I think the only way is to drain the cold water tank and let the air in that way, and blank off the outlet to the hot water cylinder before refilling the tank.
     
  7. terrymac

    terrymac Well-Known Member

    So the tank in the roof is still supplying / connected to ,the hot water cylinder??
    What else does the tank in loft supply ,how many outlets does it have at the bottom ?
    What currently heats and supplies your domestic hot water ?
    Sorry to ask so many questions ,but need to fully understand your set up in order to offer suggestions.
     
  8. Heat

    Heat Well-Known Member

    On cylinders that have no functioning, or no drain cock fitted I remove the top fitting and use a hose with a half metre of 15mm copper pipe pushed into hose to drop into bottom of cylinder and start a siphon
     
  9. PhilRogers

    PhilRogers New Member

    Yes, but the problem is that if I remove the top fitting, the water that is still in the pipes above the cylinder will leak out.
     
  10. Heat

    Heat Well-Known Member

    If you can isolate the cold pipe at cold tank that feeds the cylinder, or drain the cold tank, then usually when you open a hot tap below cylinder level then the cylinder will be full only to the top draw off.
    But there could be some water remaining above cylinder level if the draw off is high
     
  11. PhilRogers

    PhilRogers New Member

    Don't worry, questions are good.

    Yes, the cold water tank is still supplying the old cylinder, which is downstairs in a cupboard in the dining room.
    The same cold water tank supplies a new cylinder upstairs in the bathroom.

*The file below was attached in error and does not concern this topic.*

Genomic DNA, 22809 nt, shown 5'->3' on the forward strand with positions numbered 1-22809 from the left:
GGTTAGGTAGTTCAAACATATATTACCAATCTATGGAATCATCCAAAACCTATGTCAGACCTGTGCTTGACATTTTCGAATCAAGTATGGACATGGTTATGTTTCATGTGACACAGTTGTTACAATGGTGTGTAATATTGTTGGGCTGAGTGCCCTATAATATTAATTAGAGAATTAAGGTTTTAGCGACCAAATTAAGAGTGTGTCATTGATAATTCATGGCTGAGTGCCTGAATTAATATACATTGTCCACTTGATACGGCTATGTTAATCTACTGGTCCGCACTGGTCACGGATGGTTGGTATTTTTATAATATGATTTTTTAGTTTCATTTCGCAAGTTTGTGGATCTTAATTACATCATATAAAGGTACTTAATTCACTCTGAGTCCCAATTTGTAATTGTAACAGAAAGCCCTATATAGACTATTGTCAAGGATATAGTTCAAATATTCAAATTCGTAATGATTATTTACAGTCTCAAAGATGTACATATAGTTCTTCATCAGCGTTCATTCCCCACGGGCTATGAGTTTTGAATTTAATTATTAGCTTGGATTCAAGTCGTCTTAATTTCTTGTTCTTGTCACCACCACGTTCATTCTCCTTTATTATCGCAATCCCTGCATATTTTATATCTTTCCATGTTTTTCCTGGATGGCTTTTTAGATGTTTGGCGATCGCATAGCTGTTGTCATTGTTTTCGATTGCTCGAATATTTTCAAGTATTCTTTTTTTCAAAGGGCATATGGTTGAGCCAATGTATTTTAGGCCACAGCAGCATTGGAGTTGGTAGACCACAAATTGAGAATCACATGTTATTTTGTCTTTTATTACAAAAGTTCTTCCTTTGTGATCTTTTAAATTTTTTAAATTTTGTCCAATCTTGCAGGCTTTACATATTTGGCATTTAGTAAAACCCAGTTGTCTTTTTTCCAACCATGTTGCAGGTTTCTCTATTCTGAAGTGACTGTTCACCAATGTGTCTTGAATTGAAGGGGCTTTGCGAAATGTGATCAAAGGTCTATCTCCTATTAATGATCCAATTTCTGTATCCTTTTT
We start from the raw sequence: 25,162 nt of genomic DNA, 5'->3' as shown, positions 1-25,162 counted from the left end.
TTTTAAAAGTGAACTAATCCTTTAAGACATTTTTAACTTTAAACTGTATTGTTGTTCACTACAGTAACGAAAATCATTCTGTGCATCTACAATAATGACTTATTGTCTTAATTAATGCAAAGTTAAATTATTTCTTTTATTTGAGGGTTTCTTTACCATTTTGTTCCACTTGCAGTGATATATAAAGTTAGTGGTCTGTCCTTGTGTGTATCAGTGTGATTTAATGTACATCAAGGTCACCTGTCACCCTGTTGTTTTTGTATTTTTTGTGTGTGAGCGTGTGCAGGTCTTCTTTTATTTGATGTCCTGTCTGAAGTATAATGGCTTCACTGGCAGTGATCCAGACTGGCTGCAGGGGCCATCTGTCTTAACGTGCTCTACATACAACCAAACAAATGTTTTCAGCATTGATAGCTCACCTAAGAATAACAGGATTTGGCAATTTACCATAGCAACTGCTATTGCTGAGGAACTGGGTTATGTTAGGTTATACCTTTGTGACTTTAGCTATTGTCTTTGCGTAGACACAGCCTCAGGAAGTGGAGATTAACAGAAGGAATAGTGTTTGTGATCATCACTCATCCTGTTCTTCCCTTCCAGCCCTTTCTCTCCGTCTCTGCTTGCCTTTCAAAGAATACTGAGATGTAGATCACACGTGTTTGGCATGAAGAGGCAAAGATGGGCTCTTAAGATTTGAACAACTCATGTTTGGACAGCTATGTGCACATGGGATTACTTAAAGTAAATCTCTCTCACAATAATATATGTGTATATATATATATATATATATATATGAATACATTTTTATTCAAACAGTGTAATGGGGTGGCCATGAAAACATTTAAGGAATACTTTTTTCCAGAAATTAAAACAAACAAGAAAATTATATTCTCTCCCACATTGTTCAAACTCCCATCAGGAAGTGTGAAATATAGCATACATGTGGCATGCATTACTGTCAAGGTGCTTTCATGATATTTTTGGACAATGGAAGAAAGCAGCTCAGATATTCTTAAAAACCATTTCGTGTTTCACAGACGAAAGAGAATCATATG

There are 2 outlets at the bottom. One supplies the old cylinder, but the stop cock is jammed and has no handwheel on it. The pipe from the cylinder to the stop cock is copper (22mm or 28mm - I'm not sure) and the pipe that comes out of the stop cock is an old iron pipe that goes down to the cylinder.
    The other outlet supplies the new hot water cylinder.
    That new cylinder heats the domestic hot water.

    Thinking about it, the stop cock must be jammed closed, otherwise the water would flow when I open the cylinder drain.
     
  12. Joe the Plumber

    Joe the Plumber Well-Known Member

    If the 'stop cock' is a gate valve, it almost certainly won't work, regardless of how well turned off it appears to be.

    If you're lucky, the pipe feeding it from inside the cold tank will be connected to a tank fitting (on the cold tank)
    that is round inside. Stick a bung into this inside the tank and you can then disconnect the broken valve and cap off the outlet
    from the tank with a compression stop end (as close to the tank as possible). Bungs:

    https://www.toolstation.com/radiator-valve-change-kit/p31768

    This will leave the cylinder feed pipe open to let the air in to drain the cylinder.
     
  13. Mike58

    Mike58 Active Member

    Joe the Plumber likes this.
  14. Joe the Plumber